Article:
Sinking into a hot bath. Getting past a green light just in time. Taking the first bite of a perfectly cooked meal. Everyone’s heard of these things: the “simple joys” that, oh-so-radically, might in and of themselves be the ultimate pleasure in life. The epiphany that satisfaction is born from simplicity is a pretty tired one at this point. Very few real people can step into a warm bathtub and think nothing gets better than this--perhaps because we expect it at this point. Or else because we don’t have time to take baths in the first place, considering the ever-increasing pace of our day-to-day life in the age of technology. Shower with your new waterproof phone case, or toss some dry shampoo in your hair on the way to work--that’s more practical, more profitable, smarter to do in a capitalistic culture determined to speed things up at all costs.

I’m not saying that capitalism has deprived us of the ultimate pleasure in life--I’m also not saying it hasn’t, but that’s a different conversation altogether. Rather, I want us to think about the ways in which the simple joys -- like everything else in our lives -- have dramatically evolved in the past few years.

What about winning a mindless Facebook game? What about skipping homework for a night, grabbing an extra dessert, or sleeping in that extra hour? What about making that occasional impulsive purchase online?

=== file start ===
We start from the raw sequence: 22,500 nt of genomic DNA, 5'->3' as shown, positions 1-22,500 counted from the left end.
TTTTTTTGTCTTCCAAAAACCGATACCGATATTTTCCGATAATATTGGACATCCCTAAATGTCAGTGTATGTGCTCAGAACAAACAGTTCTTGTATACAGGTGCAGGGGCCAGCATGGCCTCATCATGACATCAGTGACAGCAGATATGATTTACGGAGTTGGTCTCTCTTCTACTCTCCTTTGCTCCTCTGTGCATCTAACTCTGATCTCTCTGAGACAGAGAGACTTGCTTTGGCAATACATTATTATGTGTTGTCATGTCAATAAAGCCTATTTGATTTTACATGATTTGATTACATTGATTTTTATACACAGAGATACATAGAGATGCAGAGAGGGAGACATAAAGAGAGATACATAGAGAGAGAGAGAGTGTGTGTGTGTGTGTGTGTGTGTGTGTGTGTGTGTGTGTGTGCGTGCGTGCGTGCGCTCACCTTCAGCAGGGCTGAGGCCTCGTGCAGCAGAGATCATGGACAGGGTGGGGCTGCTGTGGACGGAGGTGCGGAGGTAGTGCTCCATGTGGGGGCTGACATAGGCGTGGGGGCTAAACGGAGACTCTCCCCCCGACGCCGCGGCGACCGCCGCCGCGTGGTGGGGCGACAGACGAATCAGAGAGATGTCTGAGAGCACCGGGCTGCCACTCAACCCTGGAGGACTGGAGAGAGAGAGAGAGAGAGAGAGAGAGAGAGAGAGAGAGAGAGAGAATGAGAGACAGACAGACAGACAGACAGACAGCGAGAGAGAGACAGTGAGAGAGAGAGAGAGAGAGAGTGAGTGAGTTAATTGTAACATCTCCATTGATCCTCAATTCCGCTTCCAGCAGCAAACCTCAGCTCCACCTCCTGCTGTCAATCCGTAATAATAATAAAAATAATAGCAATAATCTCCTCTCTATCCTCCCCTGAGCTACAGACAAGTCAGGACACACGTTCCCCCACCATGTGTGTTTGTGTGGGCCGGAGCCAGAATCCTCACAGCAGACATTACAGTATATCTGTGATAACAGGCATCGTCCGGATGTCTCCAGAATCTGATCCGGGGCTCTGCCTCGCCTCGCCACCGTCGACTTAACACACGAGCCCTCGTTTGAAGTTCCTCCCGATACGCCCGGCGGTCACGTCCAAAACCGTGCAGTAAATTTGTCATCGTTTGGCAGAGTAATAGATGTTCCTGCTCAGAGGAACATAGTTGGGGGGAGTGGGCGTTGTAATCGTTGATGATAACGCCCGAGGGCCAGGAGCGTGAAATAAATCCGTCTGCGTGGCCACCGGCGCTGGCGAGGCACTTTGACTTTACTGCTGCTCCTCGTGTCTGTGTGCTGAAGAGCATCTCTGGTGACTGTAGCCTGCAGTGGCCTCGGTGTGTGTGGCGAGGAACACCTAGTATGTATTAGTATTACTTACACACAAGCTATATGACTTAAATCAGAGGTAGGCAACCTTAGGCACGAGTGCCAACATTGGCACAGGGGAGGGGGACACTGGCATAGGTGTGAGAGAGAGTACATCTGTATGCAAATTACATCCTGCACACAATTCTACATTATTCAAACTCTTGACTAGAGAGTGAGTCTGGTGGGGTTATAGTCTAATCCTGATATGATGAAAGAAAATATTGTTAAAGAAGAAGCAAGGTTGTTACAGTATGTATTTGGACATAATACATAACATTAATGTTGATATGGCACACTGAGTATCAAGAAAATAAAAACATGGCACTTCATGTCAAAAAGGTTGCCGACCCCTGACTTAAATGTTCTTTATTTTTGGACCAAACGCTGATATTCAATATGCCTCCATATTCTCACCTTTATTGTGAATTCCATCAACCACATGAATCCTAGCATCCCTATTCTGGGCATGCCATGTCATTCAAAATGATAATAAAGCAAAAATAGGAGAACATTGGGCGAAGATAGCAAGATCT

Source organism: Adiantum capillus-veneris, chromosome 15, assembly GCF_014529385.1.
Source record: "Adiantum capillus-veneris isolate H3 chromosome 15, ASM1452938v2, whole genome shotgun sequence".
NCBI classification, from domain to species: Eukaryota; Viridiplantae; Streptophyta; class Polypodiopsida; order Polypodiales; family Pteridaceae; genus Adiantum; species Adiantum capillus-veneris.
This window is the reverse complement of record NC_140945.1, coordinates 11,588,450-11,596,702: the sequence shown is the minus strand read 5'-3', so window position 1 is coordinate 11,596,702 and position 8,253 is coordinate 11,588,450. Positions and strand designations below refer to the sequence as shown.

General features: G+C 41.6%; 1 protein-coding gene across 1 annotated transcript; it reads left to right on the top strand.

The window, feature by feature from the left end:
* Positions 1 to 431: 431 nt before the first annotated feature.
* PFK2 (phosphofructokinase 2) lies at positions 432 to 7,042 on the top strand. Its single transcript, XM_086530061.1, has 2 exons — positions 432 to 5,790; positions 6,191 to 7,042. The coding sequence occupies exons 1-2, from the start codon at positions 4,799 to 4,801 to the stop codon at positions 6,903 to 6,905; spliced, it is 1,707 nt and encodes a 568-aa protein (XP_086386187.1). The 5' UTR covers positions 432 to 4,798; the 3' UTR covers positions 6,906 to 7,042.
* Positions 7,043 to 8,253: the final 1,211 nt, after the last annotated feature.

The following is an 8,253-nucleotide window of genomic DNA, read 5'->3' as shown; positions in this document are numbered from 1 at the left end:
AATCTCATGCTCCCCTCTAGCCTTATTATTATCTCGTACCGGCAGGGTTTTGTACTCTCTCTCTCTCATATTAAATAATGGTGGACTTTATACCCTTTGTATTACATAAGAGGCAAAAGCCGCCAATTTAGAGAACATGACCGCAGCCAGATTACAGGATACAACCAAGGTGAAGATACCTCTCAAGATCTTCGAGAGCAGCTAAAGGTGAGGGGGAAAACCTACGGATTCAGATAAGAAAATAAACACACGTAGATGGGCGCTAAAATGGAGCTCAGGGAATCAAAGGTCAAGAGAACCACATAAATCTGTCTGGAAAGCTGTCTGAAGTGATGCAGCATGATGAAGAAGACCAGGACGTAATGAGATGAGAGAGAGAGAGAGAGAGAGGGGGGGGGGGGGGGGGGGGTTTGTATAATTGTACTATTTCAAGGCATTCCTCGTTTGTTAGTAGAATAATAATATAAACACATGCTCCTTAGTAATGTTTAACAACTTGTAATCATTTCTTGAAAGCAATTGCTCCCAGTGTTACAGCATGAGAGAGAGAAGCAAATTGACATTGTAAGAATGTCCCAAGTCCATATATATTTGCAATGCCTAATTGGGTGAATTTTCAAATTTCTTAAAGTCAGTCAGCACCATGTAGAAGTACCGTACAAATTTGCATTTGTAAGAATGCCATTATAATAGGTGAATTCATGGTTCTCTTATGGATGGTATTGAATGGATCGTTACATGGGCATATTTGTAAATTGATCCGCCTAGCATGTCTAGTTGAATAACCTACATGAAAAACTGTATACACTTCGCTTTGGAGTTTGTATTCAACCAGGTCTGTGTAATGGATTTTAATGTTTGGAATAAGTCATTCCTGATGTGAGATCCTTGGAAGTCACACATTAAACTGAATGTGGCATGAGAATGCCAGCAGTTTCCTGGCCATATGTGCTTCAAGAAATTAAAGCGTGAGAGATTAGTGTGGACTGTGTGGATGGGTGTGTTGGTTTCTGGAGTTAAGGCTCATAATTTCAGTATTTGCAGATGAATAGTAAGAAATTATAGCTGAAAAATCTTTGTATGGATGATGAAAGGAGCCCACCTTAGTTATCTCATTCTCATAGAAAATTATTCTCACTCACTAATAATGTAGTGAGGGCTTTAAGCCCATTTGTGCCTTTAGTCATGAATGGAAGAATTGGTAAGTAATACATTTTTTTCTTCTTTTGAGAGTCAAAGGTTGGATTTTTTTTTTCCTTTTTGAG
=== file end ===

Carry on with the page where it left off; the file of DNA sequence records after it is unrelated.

All good things, sure, but things that one is compelled to view with a certain degree of revulsion. They’re only temporary pleasures, after all. Surely there’s nothing profound in winning a game on your phone.

Or is there? Why are we conditioned to believe that these little things--miniscule reprieves from our ferociously productivity-oriented lifestyles--are all evil? God forbid we indulge ourselves, right?

Simple joys have never been permanent things. And what we need to start understanding is that it isn’t always a bad thing to exchange productivity for a little bit of extra joy. There’s an awful toxicity to the way that we punish ourselves for having fun--I should be working, I should be dieting, I should be at the gym, and so on. But what we should be doing is allowing ourselves happiness.

Of course, I’m not suggesting overindulgence; sleeping in til 2pm will make anyone feel bad, as will binge-playing Facebook games for three hours or procrastinating on a project until the night before it’s due. But guilt feeds guilt. We don’t need to hate ourselves for allowing little moments of joy--and doing so might even make the more stressful parts of our lives endurable. Pining after a nostalgic fantasia of hot baths, green lights, and warm rain won’t do any good: if we expect something to make us happy, there’s all too much chance that we’ll be disappointed, instead. Maybe those things will bring us pleasure--and maybe other things will, too. Either way is okay--more than that, either way is good. It’s time to remind ourselves that we are not obligated to sadness.